One of the reasons data journalism is such an interesting field is because there's so much you can learn and so much you can do. Over 10 weeks of intensive training, Lede provides a foundation for whatever kind of data journalist you want to be:

  • a beat reporter with a knack for data analysis
  • a graphics developer producing beautiful interactive visuals
  • a investigative journalist digging deep into a mile-high stack of PDF documents

or anything in-between!

What will you learn?

You can see a peek of 2023's content schedule here. Note that the schedule for 2024 will have similarities but will certainly be somewhat different.

Lede's curriculum changes each year, but let's take a look at a rough overview of how things might look. Typically the program is split into three sections:

  • Data/coding sessions
  • Visualization sessions
  • Mapping sessions

While skills from one are directly relateable to another, it's an easy way to mentally break down what skills you will pick up.

Data sessions

Each year the Lede curriculum shifts and changes, but we always start with the Python programming language. Python is a flexible, widely-used programming language that can be used for everything from data analysis, scraping web pages, building data visualizations and web sites.

After you gain some basic Python skills, we level you up into working with APIs, a coding-focused method for computers to share data with each other. It's how your code might get the weather, compute travel times, or get updates from Spotify or Twitter.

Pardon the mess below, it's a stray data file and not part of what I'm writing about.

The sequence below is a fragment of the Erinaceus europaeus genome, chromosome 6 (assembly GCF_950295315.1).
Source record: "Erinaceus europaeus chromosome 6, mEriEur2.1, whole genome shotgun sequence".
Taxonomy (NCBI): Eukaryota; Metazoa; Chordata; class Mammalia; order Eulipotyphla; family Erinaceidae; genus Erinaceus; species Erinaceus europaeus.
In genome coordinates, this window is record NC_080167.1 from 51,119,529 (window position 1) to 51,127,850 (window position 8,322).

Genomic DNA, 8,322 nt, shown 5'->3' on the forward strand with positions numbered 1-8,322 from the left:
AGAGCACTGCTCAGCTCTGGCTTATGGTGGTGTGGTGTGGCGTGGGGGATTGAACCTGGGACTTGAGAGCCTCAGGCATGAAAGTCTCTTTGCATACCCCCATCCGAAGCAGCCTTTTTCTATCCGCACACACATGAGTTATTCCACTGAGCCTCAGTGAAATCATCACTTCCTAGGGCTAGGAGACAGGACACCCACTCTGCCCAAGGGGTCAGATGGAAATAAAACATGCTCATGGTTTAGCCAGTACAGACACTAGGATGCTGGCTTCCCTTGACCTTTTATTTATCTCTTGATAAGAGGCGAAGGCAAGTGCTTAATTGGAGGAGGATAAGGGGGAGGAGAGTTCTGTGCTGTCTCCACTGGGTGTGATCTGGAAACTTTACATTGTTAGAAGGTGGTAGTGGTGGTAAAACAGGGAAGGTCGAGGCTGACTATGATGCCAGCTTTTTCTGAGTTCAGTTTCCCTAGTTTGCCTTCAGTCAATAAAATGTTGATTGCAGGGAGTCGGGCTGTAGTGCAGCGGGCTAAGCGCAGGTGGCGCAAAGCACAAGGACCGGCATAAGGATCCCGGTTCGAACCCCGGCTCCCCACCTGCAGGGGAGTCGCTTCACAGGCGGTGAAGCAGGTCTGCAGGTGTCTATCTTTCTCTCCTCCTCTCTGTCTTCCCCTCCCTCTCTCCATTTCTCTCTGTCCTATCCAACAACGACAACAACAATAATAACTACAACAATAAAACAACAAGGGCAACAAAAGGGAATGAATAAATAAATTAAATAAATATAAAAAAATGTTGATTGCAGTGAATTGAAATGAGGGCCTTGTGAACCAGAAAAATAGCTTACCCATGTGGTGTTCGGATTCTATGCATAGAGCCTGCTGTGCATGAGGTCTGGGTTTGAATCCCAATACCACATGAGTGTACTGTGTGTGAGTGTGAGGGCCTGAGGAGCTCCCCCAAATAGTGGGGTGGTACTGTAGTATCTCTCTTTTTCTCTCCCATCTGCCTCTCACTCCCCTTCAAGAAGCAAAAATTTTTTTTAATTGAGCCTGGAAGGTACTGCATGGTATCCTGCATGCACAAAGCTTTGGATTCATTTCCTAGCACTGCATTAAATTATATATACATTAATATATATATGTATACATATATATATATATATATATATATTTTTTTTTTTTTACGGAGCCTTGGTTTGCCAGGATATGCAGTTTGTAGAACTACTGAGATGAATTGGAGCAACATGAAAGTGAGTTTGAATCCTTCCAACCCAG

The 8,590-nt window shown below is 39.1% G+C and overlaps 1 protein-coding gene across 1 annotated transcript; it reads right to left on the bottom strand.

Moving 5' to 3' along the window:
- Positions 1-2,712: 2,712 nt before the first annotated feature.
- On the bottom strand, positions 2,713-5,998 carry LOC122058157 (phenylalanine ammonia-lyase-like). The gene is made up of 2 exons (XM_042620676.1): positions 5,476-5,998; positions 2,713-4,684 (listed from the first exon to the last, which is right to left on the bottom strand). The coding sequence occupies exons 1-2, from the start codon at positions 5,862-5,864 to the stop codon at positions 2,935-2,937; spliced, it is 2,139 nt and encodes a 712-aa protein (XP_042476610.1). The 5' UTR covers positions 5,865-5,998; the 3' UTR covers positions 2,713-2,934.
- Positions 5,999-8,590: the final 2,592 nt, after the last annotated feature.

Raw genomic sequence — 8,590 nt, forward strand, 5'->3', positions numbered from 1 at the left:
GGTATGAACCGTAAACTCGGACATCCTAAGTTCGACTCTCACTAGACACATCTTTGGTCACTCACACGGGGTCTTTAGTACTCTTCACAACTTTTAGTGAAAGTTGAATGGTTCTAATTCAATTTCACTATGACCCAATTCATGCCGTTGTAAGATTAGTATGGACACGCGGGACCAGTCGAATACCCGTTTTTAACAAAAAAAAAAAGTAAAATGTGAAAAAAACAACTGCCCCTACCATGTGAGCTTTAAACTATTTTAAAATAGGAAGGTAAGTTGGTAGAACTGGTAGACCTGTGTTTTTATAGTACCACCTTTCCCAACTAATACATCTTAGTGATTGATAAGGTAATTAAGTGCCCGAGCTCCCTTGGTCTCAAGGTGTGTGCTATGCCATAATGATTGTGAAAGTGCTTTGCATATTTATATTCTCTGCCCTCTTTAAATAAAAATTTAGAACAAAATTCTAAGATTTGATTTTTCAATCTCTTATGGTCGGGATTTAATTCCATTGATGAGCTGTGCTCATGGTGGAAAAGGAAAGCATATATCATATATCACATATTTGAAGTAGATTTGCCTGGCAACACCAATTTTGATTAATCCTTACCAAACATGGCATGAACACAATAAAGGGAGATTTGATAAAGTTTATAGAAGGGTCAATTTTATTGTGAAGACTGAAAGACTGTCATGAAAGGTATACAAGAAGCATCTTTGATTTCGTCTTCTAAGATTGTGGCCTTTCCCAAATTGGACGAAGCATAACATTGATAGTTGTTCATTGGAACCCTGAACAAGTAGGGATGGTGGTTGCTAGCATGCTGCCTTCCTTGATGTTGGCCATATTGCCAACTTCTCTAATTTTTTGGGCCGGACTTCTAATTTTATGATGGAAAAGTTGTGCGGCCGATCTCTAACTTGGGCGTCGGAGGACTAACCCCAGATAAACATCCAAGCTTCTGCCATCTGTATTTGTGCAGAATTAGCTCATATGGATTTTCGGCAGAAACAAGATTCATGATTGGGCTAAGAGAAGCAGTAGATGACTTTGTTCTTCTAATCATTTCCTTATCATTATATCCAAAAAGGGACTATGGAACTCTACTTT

We then transition into data analysis with pandas, the adorably-named Excel equivalent for Python (programmers: don't yell at me for making that comparison!) and Jupyter Notebooks, a popular programming environment that allows you to create easily-readable documents ideal for sharing your work with coworkers or editors.

Not all data is easily available, so our next stop is scraping: converting data from the web into an easy-to-analyze format. That might mean downloading the top stories from a news organization, extracting tow truck licenses from a state website, or medical malpractice records from a health organization. Scraping is an important tool for journalists, so we make sure to cover not just the easy cases, but the tough ones, too (BeautifulSoup vs Selenium/Playwright, if you've heard of the vocabulary).

Finally, we settle down into a bit of statistics and machine learning/AI. Tackle six or seven hundred definitions of "average" and learn to read a hundred thousand documents without an army of interns!

Visualization sessions

While the data sessions are mostly focused on sets of specific tools and skills, the visualization sessions are more focused on ideas and concepts. Things like structuring narratives, chart anatomy, visualizing relationships: no matter what tools you'll use to create the final product, these are the topics lurking in the background.

But! Everyone loves a list of tools, so let's look at what we learned in 2023:

  • DataWrapper and Flourish for flexible, accessible visualizations for the web
  • Figma for wireframing complex visuals, annotations and page flows
  • D3 and Observable for interactives and animations
  • ai2html or figma2html for converting custom graphics to web-friendly versions

...and yes, you'll likely encounter some scrollytelling, too!

Mapping sessions

GIS – geographic information systems – is an entire discipline focused on doing analysis and visualization with maps. Because it's such a wide-ranging field, the mapping selection tends to change more widely than the data and visualization ones.

You might cover web-based mapping with MapBox, geographic analysis with QGIS, Python-focused geographic data wrangling with geopandas, and a hundred and one specific concepts: geocoding, projections, choropleths, and more.